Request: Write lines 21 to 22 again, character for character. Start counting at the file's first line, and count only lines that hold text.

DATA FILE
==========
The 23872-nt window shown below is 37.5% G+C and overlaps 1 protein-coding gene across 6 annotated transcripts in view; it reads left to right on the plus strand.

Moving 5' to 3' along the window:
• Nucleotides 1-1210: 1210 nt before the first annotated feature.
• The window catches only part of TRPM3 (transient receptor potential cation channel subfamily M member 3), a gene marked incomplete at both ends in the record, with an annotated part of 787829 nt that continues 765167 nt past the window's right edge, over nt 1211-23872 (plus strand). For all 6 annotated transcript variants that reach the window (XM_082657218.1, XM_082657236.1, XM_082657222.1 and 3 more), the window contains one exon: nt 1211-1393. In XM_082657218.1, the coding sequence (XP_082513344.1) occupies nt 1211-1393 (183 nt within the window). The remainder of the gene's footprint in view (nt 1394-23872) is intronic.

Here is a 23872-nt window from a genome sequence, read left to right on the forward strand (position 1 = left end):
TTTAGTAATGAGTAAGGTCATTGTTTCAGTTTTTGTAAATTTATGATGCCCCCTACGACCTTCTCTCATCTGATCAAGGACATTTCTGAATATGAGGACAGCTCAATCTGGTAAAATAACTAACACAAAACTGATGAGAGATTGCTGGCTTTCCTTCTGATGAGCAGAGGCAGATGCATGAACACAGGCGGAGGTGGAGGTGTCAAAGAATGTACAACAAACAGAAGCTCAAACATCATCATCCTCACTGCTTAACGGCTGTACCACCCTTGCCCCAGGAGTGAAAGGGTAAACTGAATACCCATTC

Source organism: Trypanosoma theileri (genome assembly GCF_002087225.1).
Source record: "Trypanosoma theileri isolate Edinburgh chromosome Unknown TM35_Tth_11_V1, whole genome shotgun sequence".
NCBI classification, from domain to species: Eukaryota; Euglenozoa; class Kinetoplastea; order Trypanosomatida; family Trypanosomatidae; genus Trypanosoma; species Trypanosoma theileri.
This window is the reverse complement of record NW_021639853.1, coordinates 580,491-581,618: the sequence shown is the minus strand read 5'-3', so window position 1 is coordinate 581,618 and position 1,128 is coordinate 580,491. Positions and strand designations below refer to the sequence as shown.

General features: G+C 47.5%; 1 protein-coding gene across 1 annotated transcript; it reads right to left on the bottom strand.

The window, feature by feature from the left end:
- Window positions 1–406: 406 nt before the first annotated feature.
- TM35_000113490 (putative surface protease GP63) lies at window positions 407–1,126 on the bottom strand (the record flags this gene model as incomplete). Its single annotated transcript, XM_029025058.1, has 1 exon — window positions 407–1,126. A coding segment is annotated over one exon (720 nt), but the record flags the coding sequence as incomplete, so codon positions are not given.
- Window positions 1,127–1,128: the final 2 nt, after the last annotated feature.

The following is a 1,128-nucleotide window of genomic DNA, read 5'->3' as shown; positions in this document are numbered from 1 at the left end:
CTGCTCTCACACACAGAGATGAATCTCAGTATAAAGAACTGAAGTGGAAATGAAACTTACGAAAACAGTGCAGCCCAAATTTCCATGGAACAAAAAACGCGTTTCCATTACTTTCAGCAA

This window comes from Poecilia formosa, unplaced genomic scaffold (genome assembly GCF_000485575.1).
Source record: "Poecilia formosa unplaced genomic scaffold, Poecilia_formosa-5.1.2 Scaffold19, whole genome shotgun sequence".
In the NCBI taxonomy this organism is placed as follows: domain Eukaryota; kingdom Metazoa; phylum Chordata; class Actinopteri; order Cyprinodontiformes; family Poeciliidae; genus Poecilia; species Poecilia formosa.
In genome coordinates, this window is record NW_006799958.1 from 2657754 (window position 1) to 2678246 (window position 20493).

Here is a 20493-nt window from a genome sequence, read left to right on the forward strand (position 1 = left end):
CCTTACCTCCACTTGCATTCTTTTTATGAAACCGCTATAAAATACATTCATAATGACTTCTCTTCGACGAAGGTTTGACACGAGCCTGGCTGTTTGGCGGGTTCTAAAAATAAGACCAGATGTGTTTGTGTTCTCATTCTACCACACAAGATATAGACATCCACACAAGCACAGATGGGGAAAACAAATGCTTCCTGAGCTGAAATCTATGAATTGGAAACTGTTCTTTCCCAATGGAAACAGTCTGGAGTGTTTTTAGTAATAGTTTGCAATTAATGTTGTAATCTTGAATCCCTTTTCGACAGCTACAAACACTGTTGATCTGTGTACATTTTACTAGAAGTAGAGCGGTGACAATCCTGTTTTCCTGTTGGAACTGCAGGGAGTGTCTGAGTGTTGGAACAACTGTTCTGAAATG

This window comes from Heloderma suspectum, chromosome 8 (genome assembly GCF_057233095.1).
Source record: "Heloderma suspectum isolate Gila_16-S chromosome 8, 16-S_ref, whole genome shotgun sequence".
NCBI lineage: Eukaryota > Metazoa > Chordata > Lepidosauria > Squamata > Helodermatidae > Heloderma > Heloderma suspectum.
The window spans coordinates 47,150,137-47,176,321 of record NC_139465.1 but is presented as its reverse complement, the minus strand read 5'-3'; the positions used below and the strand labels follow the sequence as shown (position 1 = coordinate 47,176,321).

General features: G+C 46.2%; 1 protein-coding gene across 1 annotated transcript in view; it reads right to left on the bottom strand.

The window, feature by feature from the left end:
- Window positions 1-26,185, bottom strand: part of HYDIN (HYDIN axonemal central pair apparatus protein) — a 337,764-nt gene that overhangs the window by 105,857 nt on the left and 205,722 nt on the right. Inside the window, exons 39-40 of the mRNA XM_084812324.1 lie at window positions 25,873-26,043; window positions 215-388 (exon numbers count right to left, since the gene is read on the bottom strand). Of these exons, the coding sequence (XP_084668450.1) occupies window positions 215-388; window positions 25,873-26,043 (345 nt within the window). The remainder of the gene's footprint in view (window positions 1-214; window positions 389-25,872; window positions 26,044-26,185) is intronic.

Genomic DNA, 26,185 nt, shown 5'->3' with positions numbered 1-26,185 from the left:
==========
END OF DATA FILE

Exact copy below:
In genome coordinates, this window is record NW_006799958.1 from 2657754 (window position 1) to 2678246 (window position 20493).

Here is a 20493-nt window from a genome sequence, read left to right on the forward strand (position 1 = left end):